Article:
Want to support our work? Visit the Naturalist Weekly bookstore and browse our curated lists of books of poetry and haiku. Or pick up a gift card that can be used throughout the store.   

Naturalist Weekly accepts donations for coffee (and tea!) and journals
Naturalist Weekly accepts donations for coffee (and tea!) and journals

11 thoughts on “Micro-Season: “The Common Self-Heal Dries”

Add yours

  1. I love these haiku, especially the last one. I am not a summer person, and I love the turning of the seasons toward home and hearth in autumn and winter. Hunker down with those you love, for simple pleasures like a warm tea.

    These microseasons are a bit out of sync with me, since my irises are gone, and my orange lilies are blooming.

    1. Yes, we are a bit out of sync with these seasons too. Every now and then we line up, but then these ones are not really close to what is happening around here. It is a plan to make a northern Vermont calendar with seasons like “The Pin Cherry Blooms” and “The Tamarack Grows New Needles”. T
      I am glad that you like the haiku. There is something special about sharing tea around a fire with others! Thanks for the comment. Talk soon,

    1. Hi Cindy, thank you! It was a little bit of a leap between self -heal and tea haiku. But I think it worked. I hope you are having a good week.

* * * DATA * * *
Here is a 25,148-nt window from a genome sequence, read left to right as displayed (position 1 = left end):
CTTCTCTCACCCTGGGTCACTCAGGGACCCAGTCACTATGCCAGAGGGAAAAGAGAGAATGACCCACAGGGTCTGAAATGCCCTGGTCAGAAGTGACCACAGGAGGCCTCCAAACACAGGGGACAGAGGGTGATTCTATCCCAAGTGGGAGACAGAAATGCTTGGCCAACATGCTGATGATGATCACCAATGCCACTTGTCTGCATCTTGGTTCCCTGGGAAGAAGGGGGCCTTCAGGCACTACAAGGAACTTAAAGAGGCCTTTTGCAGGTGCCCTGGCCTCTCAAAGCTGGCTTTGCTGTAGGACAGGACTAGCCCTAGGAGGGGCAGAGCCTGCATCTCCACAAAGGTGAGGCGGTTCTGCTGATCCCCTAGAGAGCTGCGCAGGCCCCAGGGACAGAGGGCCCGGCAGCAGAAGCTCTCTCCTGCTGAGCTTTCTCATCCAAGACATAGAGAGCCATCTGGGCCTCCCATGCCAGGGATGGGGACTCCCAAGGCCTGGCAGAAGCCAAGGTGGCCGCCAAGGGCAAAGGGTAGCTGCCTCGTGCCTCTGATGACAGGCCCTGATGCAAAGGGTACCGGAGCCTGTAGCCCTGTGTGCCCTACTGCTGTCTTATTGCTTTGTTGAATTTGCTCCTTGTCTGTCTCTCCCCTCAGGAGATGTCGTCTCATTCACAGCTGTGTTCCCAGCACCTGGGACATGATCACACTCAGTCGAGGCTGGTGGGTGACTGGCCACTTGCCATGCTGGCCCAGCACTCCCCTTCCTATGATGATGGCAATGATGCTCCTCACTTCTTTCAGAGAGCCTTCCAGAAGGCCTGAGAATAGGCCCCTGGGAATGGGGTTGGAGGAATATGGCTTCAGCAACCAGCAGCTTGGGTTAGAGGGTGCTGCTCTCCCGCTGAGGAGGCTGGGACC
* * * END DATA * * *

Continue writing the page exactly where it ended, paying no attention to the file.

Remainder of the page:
2. Lovely take on dried leaves 🙂 , how about this Haiku from the Japanese poet Issa:
    茶の煙柳と共にそよぐ也
    cha no kemuri yanagi to tomo ni soyogu nari

    the tea smoke
    and the willow
    together trembling

    1. This one is great! I have read a few haiku lately that had a willow in them. I think I need to research the willow connection to Issa and Basho.Thanks so much for sharing and adding to this post.

    1. Hi Melanie, I appreciate your tea enthusiasm! I haven’t been able to drop my coffee habit and make a full transition to tea. It would probably be better for me. But the draw of coffee in the early morning is so tough to resist.
      Are you a no-coffee person?

      1. I like both! I do coffee in the Am and then either a cup of tea or coffee in the afternoon. At night I might have a decaf tea like mint or stash has this really good Decaf Vanilla Chai that it smooth and really good. We are addicted to it and I only tried it because it was on sale. Most sachet chai teas are terrible, but this one is an impressive exception.

      2. I have never thought about evening decaf tea, and decaf vanilla chai sounds like it is worth trying out. Thanks for the suggestion! My goal this year was not drink coffee past 3:00 pm. I think I am successful 75% of the time.